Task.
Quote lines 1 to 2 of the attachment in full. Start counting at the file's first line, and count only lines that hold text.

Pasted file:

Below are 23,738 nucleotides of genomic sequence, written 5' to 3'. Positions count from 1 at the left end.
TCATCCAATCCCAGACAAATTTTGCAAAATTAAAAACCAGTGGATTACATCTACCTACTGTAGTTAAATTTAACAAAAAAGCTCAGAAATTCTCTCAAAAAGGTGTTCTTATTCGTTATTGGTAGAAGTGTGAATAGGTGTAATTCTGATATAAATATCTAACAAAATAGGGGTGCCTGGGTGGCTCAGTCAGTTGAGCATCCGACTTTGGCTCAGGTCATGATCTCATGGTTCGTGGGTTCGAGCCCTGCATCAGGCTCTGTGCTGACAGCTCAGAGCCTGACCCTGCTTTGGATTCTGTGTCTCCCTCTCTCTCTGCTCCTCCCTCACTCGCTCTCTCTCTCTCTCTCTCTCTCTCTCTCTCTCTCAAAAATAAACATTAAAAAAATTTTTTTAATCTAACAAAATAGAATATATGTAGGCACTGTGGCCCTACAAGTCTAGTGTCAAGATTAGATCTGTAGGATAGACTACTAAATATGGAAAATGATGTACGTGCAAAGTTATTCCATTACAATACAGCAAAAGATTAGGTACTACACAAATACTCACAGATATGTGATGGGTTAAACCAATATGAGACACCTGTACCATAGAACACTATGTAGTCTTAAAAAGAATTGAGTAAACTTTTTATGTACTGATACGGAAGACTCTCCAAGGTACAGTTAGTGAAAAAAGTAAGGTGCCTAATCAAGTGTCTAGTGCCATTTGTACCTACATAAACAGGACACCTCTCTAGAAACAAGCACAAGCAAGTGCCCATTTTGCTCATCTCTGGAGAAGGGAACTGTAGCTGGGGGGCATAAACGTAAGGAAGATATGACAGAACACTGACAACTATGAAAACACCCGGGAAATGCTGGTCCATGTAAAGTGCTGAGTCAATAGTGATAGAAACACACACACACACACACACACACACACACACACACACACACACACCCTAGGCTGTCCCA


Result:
Below are 23,738 nucleotides of genomic sequence, written 5' to 3'. Positions count from 1 at the left end.
TCATCCAATCCCAGACAAATTTTGCAAAATTAAAAACCAGTGGATTACATCTACCTACTGTAGTTAAATTTAACAAAAAAGCTCAGAAATTCTCTCAAAAAGGTGTTCTTATTCGTTATTGGTAGAAGTGTGAATAGGTGTAATTCTGATATAAATATCTAACAAAATAGGGGTGCCTGGGTGGCTCAGTCAGTTGAGCATCCGACTTTGGCTCAGGTCATGATCTCATGGTTCGTGGGTTCGAGCCCTGCATCAGGCTCTGTGCTGACAGCTCAGAGCCTGACCCTGCTTTGGATTCTGTGTCTCCCTCTCTCTCTGCTCCTCCCTCACTCGCTCTCTCTCTCTCTCTCTCTCTCTCTCTCTCTCTCAAAAATAAACATTAAAAAAATTTTTTTAATCTAACAAAATAGAATATATGTAGGCACTGTGGCCCTACAAGTCTAGTGTCAAGATTAGATCTGTAGGATAGACTACTAAATATGGAAAATGATGTACGTGCAAAGTTATTCCATTACAATACAGCAAAAGATTAGGTACTACACAAATACTCACAGATATGTGATGGGTTAAACCAATATGAGACACCTGTACCATAGAACACTATGTAGTCTTAAAAAGAATTGAGTAAACTTTTTATGTACTGATACGGAAGACTCTCCAAGGTACAGTTAGTGAAAAAAGTAAGGTGCCTAATCAAGTGTCTAGTGCCATTTGTACCTACATAAACAGGACACCTCTCTAGAAACAAGCACAAGCAAGTGCCCATTTTGCTCATCTCTGGAGAAGGGAACTGTAGCTGGGGGGCATAAACGTAAGGAAGATATGACAGAACACTGACAACTATGAAAACACCCGGGAAATGCTGGTCCATGTAAAGTGCTGAGTCAATAGTGATAGAAACACACACACACACACACACACACACACACACACACACACACACACCCTAGGCTGTCCCA